Dyslexia is the most prevalent learning disability in the country and affects more than 1 million K–12 public school students in California, or roughly 20 percent of the population. Historically, it’s been difficult for these students to gain access to the state’s Individual Education Program (IEP) and other special-education benefits. But, as mounting evidence shows that early identification and intervention are key to helping these students better integrate and succeed within the public education system, California parents and educators have been on a mission to make assistance more available and intervention more aggressive, starting with teacher training and preparation programs. The California state PTA recently voted in favor of a statewide resolution entitled “Dyslexia: Addressing the Educational Implications in Public Schools,” submitted by the San Ramon Valley Council of PTAs with help from Decoding Dyslexia CA (DDCA).

As a part of this resolution, the state will be adopting the definition for dyslexia previously outlined by the Board of Directors of the International Dyslexia Association and the National Institute of Child Health and Human Development (NICHD), and its public school districts will be responsible for offering necessary support and training for educators, so that teachers can better identify dyslexia and its warning signs. The goals are to better accommodate dyslexic students and provide early-stage screening (and earlier interventions) for symptoms of dyslexia in kindergarten through the third grade. In addition, the law requires the California Department of Education to post information on its website by the start of the 2017–18 school year that helps teachers find a proven, evidence-based approach for teaching reading to students with dyslexia.

Currently, less than half of U.S. states have statewide dyslexia legislation, with only three of these states providing educators with a dyslexia-specific handbook for identification and intervention.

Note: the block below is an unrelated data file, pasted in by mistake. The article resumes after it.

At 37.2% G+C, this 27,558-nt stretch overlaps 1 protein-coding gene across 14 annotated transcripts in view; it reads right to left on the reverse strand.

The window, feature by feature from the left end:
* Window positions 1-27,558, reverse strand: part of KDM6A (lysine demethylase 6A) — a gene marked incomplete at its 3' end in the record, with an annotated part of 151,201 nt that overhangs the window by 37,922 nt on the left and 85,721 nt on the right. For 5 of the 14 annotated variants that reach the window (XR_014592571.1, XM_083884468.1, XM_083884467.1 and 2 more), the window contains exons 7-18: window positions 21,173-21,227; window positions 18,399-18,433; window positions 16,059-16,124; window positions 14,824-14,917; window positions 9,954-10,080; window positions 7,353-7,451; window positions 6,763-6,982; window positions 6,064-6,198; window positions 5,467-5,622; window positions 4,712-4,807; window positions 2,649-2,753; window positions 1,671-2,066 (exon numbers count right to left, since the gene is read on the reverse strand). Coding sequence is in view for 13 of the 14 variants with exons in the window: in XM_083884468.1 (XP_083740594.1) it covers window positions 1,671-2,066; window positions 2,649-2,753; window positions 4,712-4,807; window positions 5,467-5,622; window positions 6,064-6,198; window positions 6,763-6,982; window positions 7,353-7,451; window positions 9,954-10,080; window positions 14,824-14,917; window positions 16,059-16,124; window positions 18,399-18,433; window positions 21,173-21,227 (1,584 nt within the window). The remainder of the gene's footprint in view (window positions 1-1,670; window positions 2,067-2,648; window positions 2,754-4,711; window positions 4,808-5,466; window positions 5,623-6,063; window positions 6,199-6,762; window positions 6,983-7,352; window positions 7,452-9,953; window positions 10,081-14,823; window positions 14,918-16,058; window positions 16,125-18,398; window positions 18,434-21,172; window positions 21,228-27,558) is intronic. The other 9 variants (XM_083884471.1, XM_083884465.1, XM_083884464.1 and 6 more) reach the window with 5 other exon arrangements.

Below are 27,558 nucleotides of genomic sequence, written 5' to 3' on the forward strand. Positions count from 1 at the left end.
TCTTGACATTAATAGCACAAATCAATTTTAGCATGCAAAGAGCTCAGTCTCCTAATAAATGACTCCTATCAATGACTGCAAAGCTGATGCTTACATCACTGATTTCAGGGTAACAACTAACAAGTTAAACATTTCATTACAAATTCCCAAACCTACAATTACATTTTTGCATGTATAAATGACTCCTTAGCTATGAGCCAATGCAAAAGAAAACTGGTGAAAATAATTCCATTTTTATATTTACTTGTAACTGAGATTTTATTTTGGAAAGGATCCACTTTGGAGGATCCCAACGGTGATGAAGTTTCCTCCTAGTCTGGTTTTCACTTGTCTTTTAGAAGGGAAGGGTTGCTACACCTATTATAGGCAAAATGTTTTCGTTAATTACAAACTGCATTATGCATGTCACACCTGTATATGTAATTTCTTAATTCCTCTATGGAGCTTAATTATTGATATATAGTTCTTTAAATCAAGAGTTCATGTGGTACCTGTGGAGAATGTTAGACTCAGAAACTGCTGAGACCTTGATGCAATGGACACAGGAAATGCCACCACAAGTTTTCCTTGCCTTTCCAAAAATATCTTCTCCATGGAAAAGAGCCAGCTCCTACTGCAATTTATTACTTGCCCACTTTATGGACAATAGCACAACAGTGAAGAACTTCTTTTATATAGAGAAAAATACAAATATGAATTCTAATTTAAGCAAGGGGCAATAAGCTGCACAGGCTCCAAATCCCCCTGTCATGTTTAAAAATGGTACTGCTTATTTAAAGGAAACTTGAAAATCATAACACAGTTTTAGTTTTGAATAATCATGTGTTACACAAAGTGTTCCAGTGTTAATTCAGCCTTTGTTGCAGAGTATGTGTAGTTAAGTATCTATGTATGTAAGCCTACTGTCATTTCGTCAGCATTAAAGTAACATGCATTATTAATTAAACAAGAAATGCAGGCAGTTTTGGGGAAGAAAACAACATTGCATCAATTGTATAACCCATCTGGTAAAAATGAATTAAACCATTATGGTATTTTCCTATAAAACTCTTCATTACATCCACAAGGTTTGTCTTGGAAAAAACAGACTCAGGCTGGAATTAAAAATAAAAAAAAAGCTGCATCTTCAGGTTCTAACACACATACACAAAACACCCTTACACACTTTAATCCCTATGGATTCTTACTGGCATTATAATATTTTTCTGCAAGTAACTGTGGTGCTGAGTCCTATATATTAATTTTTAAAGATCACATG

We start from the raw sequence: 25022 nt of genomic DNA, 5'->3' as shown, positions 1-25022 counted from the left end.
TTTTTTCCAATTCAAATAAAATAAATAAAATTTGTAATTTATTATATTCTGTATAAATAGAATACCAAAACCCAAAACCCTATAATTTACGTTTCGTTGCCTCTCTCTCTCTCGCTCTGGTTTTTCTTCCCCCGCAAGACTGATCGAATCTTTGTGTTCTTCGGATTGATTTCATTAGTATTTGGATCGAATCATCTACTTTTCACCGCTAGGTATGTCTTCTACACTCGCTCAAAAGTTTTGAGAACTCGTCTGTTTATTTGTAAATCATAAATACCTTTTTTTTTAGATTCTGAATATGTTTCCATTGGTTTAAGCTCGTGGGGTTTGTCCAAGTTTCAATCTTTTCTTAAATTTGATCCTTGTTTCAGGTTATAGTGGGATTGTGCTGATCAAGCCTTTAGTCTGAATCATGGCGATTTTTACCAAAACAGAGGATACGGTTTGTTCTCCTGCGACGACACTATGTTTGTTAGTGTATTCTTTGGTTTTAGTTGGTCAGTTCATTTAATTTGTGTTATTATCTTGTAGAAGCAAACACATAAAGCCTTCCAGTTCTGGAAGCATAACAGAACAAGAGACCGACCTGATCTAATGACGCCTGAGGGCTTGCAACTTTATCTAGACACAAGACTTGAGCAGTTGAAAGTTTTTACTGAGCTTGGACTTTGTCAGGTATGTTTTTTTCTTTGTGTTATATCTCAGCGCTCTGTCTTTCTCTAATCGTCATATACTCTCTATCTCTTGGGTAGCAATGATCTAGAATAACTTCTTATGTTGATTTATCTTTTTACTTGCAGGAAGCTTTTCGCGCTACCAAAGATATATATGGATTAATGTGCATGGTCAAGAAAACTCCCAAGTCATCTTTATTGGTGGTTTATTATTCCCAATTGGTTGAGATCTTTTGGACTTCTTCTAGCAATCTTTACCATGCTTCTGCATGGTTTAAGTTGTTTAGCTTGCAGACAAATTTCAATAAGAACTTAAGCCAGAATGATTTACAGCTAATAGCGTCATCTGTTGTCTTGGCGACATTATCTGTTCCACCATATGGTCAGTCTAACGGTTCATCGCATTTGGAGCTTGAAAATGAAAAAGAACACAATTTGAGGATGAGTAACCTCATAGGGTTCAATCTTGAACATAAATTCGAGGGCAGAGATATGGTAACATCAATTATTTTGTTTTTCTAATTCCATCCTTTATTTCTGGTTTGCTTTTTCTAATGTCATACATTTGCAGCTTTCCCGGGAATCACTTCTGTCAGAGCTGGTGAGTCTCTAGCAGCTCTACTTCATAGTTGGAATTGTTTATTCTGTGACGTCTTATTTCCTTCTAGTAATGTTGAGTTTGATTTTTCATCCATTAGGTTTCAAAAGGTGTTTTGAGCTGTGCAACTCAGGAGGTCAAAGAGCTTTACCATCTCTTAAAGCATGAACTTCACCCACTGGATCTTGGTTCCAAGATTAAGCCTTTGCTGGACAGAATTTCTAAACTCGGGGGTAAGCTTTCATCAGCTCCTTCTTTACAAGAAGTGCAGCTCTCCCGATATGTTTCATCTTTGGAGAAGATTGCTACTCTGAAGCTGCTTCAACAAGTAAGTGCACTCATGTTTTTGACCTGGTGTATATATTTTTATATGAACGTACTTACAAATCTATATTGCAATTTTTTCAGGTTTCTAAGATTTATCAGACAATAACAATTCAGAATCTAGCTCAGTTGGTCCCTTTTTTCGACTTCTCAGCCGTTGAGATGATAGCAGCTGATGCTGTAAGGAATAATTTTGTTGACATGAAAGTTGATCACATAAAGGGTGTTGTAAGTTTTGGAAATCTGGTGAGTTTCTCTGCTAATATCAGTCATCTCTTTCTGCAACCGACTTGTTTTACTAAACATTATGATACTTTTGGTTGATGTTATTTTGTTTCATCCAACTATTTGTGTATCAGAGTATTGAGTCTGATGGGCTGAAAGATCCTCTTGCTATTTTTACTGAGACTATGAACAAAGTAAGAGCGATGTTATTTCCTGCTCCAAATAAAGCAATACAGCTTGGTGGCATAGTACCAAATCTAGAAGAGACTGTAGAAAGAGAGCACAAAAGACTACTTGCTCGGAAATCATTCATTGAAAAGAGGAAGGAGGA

4. Teaching personal finance early on gives students a head start on mastering money matters.
Financial literacy is key to fighting poverty: Studies indicate that early education on topics such as budgeting, spending, saving, goal setting, student loans and debt management helps young adults reach and maintain financial independence. And yet only 20 states currently require high school students to take a course in economics.

California has been making moves to join that pennywise minority. In 2013, West Covina Assemblyman Roger Hernandez authored a bill that that was eventually signed into law by Gov. Jerry Brown, mandating that financial literacy be taught as part of the official state curriculum. The law would “improve California students’ financial literacy skills and help protect them from predatory lending, credit card fraud and other deceptive practices,” Hernandez’s office said in a statement.

State superintendent Tom Torlakson also believes that young people need to be equipped with the skills and knowledge that allow them to be savvy consumers and competent managers of their own finances. In addition to legislation aimed at public school curricula, the state has launched initiatives such as California Financial Literacy Month, offering free educational resources to residents.

But financial literacy doesn’t end with mandatory classes. At Long Beach Polytechnic High School, economics teacher Dan Adler heads the Volunteer Income Tax Assistance group, a club dedicated to helping low-income residents fill out their tax returns. The club trains the students, who this year helped complete and file over 500 tax returns. According to Adler, taxes are one of the most efficient ways to become fluent in the language of finance. “There’s just so much knowledge built around filling out a Schedule A for somebody, in terms of mortgage interest deductions, and which part of your motor vehicle fees are deductible, and your mortgage insurance premiums and your property taxes,” Adler said in an interview with SCPR.

5. Derogatory names have no place in school sports.
As a part of its ever-progressive evolution and a testament to its diversity, California was the first state to ban “Redskins” as a team or mascot name in its schools. Home to the the largest Native American population in the U.S., including nearly 40,000 students enrolled in public schools, California’s move marked a victory in a decades-long battle Native Americans have fought to remove the logo and name -- which many consider a racial slur -- from schools and athletic groups. The four schools currently using the name for sports teams will be forced to choose new names and mascots before January 2017 in accordance with the unprecedented new prohibition.

California State Lottery knows that education creates possibilities, which is why the mission of the California State Lottery is to maximize supplemental funding for public education.